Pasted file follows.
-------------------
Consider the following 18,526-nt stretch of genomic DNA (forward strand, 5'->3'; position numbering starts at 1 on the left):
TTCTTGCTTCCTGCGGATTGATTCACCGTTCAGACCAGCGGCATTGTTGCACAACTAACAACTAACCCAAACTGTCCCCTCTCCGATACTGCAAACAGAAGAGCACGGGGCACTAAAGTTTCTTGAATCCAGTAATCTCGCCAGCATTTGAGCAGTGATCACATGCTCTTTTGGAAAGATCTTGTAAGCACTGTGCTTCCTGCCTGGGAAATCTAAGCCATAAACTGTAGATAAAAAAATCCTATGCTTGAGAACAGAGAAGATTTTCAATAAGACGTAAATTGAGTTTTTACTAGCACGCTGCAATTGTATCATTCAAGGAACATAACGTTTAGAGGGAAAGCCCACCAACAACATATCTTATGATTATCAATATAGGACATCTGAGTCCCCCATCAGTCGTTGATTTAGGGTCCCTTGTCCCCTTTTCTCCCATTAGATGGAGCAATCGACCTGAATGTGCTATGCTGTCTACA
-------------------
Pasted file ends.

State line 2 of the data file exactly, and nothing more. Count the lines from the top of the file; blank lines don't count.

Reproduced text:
TTCTTGCTTCCTGCGGATTGATTCACCGTTCAGACCAGCGGCATTGTTGCACAACTAACAACTAACCCAAACTGTCCCCTCTCCGATACTGCAAACAGAAGAGCACGGGGCACTAAAGTTTCTTGAATCCAGTAATCTCGCCAGCATTTGAGCAGTGATCACATGCTCTTTTGGAAAGATCTTGTAAGCACTGTGCTTCCTGCCTGGGAAATCTAAGCCATAAACTGTAGATAAAAAAATCCTATGCTTGAGAACAGAGAAGATTTTCAATAAGACGTAAATTGAGTTTTTACTAGCACGCTGCAATTGTATCATTCAAGGAACATAACGTTTAGAGGGAAAGCCCACCAACAACATATCTTATGATTATCAATATAGGACATCTGAGTCCCCCATCAGTCGTTGATTTAGGGTCCCTTGTCCCCTTTTCTCCCATTAGATGGAGCAATCGACCTGAATGTGCTATGCTGTCTACA